News 15th September 2015

DoJ to pursue ‘additional charges’ in FIFA case

The US Department of Justice (DoJ) has confirmed that it has widened the scope of its investigation into allegations of corruption at FIFA. “Separate and apart from the pending indictment, our investigation remains active and ongoing, and has in fact expanded since May”, said US Attorney General Loretta Lynch at a 14 September joint press conference with the Swiss Office of the Attorney General (OAG). “As I made clear at our initial announcement, the scope of our investigation is not limited, and we are following the evidence where it leads. I am grateful for the significant cooperation and substantial evidence that we have received from all quarters. Based upon that cooperation and new evidence, we anticipate pursuing additional charges against individuals and entities.”

The OAG, which has been working on a parallel investigation into FIFA, confirmed that Swiss authorities have seized property in the Alps in relation to alleged money laundering. “House searches have been conducted in Switzerland and further evidence has been collected”, said Swiss Attorney General Michael Lauber at the press conference, reported The Guardian. “Where proportional and needed, financial assets have been seized, including real estate – for example flats in the Swiss Alps. Investments in real estate can be misused for the purposes of money laundering.”

Lauder also confirmed that the OAG is now investigating 121 suspicious banking transactions in relation to FIFA – up from the 103 confirmed at the end of August. He also confirmed that the OAG would be investigating a 2005 contract which appears to show that FIFA President Joseph S. Blatter sold the TV rights to the 2010 and 2014 FIFA World Cups to Jack Warner (pictured) for US$600,000 – alleged to be a fraction of their true value.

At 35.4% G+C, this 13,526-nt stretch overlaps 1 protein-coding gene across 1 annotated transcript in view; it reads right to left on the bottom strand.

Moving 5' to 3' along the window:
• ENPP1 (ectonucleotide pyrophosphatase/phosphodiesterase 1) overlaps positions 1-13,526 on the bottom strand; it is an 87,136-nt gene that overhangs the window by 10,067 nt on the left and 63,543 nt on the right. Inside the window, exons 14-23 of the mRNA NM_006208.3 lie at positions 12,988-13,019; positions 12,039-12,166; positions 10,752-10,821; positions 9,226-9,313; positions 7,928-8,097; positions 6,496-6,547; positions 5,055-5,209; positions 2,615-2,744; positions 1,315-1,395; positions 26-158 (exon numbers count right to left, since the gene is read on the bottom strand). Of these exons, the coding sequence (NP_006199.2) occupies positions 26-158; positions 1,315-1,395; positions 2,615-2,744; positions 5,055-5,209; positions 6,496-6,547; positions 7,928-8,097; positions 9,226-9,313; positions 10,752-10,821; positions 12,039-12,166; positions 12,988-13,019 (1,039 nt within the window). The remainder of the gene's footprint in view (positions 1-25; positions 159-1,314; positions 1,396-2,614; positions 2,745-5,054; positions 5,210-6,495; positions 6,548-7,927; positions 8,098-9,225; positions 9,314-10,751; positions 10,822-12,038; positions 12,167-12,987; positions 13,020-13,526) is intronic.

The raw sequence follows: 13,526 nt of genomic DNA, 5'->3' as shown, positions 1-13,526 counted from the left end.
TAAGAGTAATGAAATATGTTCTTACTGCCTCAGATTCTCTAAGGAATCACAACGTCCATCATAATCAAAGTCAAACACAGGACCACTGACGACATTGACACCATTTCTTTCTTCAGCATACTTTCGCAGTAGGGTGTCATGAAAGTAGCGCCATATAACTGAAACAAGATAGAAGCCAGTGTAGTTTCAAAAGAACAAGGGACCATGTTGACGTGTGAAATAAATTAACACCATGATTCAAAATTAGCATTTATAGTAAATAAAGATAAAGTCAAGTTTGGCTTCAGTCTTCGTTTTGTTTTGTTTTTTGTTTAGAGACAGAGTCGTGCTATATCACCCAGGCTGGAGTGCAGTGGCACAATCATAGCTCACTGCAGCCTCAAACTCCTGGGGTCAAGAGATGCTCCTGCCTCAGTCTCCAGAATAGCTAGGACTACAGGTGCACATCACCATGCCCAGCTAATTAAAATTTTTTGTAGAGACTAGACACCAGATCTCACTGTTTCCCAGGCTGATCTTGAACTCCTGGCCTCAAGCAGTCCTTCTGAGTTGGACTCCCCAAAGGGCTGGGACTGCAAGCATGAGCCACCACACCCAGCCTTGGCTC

In a statement issued on Sunday, FIFA denied allegations that the contract had allowed Warner – then FIFA Vice President and CONCACAF President – to make a profit of US$11 million on resale of the rights. ‘On 12 September 2005, FIFA signed a contract with the Caribbean Football Union [CFU] regarding TV broadcasting rights’, read the emailed statement. ‘Under the terms of this agreement, FIFA was to receive a fixed licensing fee as well as a 50 per cent share of any profits related to the subcontracting of these rights. The CFU made several breaches to the contract and failed to meet its financial obligations. The obligations concerning the required pre-approval for subcontracting were not met either. For these reasons, FIFA terminated its contract with the CFU on 25 July 2011.”

Both the DoJ and the OAG declined to speculate on when their investigations would be complete. “This investigation will take much more than the legendary 90 minutes”, said Lauber. “We are not even near the half-time break. We are also looking for means to accelerate the procedure. It would be helpful if the parties involved would cooperate more substantially.”

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